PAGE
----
Ultimate Slashing Tool
Upon seeing the posts questioning how to store your razor blades, I thought I would share my discovery with you all. I used to use a single edge razor and a sharpened paring knife and I even bought a lame from KA and tried the double edge razor on a coffee stirrer stick. All of those devices will slash your dough some of the time without getting snagged or tearing the surface. Some recommend the blade be wet or oiled or floured to help glide the blade without sticking. None of those devices will work reliably all the time or on any type of dough, even over proofed fragile dough.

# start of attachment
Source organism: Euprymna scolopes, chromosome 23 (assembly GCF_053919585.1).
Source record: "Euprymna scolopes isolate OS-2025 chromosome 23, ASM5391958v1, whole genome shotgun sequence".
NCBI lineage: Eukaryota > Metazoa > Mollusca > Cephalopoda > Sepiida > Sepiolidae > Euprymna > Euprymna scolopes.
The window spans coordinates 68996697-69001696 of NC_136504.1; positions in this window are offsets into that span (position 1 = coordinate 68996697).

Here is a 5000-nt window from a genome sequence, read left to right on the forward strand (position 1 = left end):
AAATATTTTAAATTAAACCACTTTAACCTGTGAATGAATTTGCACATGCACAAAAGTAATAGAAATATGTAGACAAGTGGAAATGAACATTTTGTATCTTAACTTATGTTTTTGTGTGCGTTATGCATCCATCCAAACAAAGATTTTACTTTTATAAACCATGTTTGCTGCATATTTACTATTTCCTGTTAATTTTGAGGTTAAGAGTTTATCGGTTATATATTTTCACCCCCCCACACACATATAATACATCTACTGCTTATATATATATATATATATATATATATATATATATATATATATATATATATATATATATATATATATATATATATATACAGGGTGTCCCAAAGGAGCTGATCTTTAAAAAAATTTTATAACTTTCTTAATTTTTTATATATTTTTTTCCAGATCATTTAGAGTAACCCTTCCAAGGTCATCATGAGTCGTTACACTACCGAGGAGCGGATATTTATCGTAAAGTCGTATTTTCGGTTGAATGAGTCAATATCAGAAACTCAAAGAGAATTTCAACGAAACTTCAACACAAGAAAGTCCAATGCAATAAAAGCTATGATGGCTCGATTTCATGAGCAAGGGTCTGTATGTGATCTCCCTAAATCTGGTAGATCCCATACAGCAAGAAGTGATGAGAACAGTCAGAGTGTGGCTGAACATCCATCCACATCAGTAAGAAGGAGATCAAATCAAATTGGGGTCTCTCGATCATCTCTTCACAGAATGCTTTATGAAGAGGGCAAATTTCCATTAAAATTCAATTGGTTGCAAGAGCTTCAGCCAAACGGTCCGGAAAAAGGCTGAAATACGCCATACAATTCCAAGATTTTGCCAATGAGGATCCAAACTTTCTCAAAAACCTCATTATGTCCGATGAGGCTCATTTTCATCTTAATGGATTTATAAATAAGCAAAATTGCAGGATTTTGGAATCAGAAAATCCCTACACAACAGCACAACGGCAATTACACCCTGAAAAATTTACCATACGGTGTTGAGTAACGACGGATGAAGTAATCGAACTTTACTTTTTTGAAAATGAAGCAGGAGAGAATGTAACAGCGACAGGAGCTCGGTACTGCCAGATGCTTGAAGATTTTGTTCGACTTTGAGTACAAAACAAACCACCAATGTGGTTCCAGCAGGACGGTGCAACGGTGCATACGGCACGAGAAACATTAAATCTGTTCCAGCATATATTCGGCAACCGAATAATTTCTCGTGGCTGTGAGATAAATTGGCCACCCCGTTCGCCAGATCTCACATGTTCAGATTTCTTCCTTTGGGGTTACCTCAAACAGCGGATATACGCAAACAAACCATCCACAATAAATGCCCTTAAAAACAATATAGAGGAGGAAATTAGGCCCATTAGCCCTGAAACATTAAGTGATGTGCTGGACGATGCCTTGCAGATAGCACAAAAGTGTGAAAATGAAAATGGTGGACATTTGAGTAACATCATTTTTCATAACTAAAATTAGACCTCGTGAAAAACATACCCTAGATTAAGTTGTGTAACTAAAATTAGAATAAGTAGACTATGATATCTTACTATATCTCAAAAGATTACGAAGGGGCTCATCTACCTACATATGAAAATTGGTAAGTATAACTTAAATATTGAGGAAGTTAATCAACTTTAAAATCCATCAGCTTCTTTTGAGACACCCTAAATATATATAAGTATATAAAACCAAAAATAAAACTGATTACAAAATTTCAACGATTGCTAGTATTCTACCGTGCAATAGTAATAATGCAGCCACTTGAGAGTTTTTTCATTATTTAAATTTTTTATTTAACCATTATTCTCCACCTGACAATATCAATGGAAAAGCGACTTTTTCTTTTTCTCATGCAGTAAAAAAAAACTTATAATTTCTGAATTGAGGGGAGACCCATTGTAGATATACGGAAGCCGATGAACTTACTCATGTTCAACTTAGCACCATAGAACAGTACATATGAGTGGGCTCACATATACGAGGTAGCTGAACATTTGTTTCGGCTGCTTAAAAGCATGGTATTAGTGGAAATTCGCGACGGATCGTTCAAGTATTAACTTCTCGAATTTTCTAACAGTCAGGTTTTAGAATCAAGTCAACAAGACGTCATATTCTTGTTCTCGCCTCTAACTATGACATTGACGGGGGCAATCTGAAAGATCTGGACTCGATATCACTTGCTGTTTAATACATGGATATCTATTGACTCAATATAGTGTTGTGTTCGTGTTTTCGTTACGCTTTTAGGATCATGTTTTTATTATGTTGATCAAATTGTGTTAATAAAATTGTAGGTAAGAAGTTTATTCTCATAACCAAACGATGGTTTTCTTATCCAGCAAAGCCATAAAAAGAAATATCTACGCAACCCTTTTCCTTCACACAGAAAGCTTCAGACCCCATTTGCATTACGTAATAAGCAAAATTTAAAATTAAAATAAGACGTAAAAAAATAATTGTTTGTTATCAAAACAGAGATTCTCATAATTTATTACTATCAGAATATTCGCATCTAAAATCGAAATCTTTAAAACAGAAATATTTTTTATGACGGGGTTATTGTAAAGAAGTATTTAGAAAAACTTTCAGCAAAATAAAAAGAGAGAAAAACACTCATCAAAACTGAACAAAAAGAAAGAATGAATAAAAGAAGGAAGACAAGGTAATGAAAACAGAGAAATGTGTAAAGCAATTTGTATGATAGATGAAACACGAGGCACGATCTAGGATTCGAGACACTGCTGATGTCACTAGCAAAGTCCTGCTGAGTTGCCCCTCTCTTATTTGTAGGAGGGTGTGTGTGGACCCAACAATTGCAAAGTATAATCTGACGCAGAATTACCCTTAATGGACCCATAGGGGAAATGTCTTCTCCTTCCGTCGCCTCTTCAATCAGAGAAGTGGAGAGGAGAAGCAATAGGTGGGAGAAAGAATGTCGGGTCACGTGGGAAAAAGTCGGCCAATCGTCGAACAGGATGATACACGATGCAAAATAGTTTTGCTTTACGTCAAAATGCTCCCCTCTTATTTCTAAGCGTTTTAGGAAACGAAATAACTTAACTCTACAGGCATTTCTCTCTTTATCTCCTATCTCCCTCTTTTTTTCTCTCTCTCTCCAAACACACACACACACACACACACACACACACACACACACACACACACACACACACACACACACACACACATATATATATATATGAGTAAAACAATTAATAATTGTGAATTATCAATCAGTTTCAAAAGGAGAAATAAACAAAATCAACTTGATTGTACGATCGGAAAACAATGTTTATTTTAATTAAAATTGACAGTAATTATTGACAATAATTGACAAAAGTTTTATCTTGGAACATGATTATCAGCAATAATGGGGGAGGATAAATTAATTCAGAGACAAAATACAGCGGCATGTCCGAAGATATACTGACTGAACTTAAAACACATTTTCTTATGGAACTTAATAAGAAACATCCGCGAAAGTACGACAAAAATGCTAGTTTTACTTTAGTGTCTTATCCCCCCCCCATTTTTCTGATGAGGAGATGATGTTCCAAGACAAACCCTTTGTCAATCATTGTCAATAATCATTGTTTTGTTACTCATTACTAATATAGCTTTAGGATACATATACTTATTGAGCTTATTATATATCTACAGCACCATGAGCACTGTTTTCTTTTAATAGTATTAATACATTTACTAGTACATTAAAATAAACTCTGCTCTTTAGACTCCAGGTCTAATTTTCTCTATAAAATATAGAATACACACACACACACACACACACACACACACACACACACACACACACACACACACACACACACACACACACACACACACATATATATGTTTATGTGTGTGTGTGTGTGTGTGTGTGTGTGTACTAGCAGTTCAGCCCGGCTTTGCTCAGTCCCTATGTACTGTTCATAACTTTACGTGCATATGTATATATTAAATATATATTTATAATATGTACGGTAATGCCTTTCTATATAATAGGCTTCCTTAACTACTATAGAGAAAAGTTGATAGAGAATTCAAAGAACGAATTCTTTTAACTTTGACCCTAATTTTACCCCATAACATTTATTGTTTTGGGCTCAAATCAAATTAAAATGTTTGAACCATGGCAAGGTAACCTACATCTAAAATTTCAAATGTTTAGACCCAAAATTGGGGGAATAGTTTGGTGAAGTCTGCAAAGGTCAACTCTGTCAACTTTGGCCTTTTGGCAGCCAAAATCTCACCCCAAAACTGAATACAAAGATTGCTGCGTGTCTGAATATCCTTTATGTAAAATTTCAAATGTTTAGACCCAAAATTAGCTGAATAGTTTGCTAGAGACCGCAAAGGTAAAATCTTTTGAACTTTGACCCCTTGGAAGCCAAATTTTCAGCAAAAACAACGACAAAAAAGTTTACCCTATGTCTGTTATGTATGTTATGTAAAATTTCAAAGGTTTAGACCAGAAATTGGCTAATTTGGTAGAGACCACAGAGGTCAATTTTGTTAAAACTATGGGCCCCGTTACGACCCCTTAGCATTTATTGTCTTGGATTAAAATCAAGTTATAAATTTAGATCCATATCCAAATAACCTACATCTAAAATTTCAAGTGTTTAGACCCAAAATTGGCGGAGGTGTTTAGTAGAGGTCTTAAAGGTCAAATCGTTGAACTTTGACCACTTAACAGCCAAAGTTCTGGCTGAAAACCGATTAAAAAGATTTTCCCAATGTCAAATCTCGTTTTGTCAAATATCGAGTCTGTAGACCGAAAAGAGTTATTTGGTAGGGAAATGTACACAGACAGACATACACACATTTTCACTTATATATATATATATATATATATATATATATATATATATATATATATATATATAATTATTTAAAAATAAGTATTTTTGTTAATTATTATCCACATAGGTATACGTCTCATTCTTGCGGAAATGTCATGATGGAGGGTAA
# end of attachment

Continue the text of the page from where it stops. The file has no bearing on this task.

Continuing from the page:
I have read several places that a serrated knife will work for slashing but it seemed like a good way to snag the dough so until recently I disregarded the advice and stuck with a sharp razor like knife. When I couldn't find my blade quickly one day I grabbed my old Tomato knife and slashed my dough more easily than ever before. It was an epiphany of sorts. We all want to create some artful design that shows our artistry and I usually hold my breath when it comes to slashing. After a few times on a variety of french, rye's, sunflower seed loaves, I am hooked. There isn't a better way to reliably slash dough. The knife I use was sold as a Tomato knife when I bought it 25 years ago. It's a 5 inch blade with a very non aggressive serration that has been worn down over the years. I found a Tomato Knife from Komachi on Amazon for $14 that looks like it would be about the same as my knife when new. Plus it comes in a case! If you haven't tried a serrated (maybe a worn out serrated) knife for slashing I urge you to try it out. I like the small size better for more gentle handling and my rounded tip makes curves a breeze. Check it out!